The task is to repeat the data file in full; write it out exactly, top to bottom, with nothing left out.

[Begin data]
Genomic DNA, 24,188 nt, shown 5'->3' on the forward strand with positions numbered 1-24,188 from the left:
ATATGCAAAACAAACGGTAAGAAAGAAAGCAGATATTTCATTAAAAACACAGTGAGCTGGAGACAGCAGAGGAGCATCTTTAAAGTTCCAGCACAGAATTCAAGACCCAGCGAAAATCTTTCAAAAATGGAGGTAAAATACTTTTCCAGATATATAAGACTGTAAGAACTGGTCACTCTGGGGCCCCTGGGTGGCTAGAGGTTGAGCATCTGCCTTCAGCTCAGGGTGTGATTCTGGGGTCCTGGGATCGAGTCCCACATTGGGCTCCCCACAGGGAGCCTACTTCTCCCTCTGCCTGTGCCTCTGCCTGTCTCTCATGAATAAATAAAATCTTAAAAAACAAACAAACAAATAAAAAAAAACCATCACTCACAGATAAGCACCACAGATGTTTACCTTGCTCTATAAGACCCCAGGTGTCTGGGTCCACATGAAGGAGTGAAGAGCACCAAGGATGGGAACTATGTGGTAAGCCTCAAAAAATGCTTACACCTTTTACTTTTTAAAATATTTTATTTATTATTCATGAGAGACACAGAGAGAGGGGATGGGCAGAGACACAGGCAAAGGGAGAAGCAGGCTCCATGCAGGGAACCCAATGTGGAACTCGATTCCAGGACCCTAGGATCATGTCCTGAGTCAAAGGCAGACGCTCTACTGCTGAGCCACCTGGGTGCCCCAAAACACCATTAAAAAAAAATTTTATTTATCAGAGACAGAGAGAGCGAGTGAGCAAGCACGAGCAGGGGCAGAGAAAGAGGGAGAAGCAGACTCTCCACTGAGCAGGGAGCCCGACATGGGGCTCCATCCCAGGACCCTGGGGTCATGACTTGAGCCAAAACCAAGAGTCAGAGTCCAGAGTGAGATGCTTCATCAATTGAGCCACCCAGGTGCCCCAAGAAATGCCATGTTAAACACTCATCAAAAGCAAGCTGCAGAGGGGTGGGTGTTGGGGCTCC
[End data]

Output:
Genomic DNA, 24,188 nt, shown 5'->3' on the forward strand with positions numbered 1-24,188 from the left:
ATATGCAAAACAAACGGTAAGAAAGAAAGCAGATATTTCATTAAAAACACAGTGAGCTGGAGACAGCAGAGGAGCATCTTTAAAGTTCCAGCACAGAATTCAAGACCCAGCGAAAATCTTTCAAAAATGGAGGTAAAATACTTTTCCAGATATATAAGACTGTAAGAACTGGTCACTCTGGGGCCCCTGGGTGGCTAGAGGTTGAGCATCTGCCTTCAGCTCAGGGTGTGATTCTGGGGTCCTGGGATCGAGTCCCACATTGGGCTCCCCACAGGGAGCCTACTTCTCCCTCTGCCTGTGCCTCTGCCTGTCTCTCATGAATAAATAAAATCTTAAAAAACAAACAAACAAATAAAAAAAAACCATCACTCACAGATAAGCACCACAGATGTTTACCTTGCTCTATAAGACCCCAGGTGTCTGGGTCCACATGAAGGAGTGAAGAGCACCAAGGATGGGAACTATGTGGTAAGCCTCAAAAAATGCTTACACCTTTTACTTTTTAAAATATTTTATTTATTATTCATGAGAGACACAGAGAGAGGGGATGGGCAGAGACACAGGCAAAGGGAGAAGCAGGCTCCATGCAGGGAACCCAATGTGGAACTCGATTCCAGGACCCTAGGATCATGTCCTGAGTCAAAGGCAGACGCTCTACTGCTGAGCCACCTGGGTGCCCCAAAACACCATTAAAAAAAAATTTTATTTATCAGAGACAGAGAGAGCGAGTGAGCAAGCACGAGCAGGGGCAGAGAAAGAGGGAGAAGCAGACTCTCCACTGAGCAGGGAGCCCGACATGGGGCTCCATCCCAGGACCCTGGGGTCATGACTTGAGCCAAAACCAAGAGTCAGAGTCCAGAGTGAGATGCTTCATCAATTGAGCCACCCAGGTGCCCCAAGAAATGCCATGTTAAACACTCATCAAAAGCAAGCTGCAGAGGGGTGGGTGTTGGGGCTCC